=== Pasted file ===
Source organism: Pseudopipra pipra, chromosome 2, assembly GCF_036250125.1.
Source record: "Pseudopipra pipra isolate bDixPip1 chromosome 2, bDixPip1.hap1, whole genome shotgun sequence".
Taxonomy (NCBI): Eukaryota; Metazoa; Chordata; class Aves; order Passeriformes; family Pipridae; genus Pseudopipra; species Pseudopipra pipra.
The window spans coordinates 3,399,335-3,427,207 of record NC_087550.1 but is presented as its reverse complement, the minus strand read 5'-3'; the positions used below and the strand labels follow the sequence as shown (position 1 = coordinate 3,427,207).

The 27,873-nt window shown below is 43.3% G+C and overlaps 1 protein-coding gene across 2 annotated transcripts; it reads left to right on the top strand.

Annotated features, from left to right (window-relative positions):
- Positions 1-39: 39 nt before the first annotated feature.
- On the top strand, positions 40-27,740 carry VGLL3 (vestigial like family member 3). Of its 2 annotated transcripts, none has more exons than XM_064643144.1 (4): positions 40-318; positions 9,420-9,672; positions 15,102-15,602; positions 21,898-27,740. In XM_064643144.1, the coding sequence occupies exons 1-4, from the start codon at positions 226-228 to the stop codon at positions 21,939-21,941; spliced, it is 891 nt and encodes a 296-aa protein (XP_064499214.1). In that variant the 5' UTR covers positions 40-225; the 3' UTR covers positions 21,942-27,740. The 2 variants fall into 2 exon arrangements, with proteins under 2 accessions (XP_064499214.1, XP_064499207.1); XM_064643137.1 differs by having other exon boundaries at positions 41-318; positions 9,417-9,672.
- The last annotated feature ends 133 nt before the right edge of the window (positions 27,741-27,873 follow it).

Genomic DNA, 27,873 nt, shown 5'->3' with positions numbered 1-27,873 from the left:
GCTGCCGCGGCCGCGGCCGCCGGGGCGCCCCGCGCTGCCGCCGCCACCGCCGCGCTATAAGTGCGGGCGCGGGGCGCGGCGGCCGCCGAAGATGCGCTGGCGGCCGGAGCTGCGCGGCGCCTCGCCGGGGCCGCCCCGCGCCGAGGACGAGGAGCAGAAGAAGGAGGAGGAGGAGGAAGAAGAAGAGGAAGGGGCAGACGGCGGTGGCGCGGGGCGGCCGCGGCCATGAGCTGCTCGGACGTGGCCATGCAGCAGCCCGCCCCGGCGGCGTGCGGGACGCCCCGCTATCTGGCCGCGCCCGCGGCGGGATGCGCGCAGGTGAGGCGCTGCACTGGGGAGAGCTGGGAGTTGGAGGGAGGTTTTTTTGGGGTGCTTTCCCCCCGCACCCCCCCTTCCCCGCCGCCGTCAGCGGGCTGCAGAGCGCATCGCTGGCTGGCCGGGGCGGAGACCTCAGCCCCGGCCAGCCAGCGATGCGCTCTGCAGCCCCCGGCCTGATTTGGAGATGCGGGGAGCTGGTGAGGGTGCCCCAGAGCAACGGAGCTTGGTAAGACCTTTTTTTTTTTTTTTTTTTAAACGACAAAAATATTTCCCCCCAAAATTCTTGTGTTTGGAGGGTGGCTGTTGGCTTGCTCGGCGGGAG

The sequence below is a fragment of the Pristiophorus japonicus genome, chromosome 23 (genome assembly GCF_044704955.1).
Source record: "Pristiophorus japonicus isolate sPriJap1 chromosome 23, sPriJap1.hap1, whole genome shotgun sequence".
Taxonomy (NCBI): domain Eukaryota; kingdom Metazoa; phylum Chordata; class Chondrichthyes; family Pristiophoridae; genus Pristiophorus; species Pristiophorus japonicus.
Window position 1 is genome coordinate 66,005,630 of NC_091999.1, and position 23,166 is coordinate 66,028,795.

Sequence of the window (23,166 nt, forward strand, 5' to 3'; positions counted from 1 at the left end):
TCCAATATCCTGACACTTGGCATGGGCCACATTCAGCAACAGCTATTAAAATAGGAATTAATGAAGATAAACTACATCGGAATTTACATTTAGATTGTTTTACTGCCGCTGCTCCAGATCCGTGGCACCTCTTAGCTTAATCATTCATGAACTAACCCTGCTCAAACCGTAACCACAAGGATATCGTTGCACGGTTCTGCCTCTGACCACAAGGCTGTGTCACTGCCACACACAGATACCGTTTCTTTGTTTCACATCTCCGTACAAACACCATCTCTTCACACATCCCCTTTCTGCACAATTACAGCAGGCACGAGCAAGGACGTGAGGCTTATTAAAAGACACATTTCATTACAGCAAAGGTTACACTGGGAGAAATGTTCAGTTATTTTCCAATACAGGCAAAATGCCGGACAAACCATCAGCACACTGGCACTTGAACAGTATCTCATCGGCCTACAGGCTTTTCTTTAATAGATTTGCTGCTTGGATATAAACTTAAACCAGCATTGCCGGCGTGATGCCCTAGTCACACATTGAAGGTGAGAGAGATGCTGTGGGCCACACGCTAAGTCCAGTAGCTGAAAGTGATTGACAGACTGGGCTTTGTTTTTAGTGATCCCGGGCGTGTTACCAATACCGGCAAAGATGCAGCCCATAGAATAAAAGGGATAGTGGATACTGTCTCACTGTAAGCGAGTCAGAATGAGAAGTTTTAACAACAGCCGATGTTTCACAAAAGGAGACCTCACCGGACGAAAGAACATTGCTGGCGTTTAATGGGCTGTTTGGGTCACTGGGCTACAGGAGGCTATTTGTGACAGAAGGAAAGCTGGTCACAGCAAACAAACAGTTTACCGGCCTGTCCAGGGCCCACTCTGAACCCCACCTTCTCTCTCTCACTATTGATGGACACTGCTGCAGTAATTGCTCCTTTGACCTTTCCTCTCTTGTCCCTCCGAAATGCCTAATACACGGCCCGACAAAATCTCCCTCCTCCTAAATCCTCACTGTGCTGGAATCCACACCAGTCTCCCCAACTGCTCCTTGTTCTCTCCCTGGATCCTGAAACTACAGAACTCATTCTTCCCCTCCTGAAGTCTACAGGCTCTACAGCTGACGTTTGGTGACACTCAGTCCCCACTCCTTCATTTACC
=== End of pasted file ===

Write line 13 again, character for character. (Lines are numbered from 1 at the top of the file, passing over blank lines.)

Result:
Source record: "Pristiophorus japonicus isolate sPriJap1 chromosome 23, sPriJap1.hap1, whole genome shotgun sequence".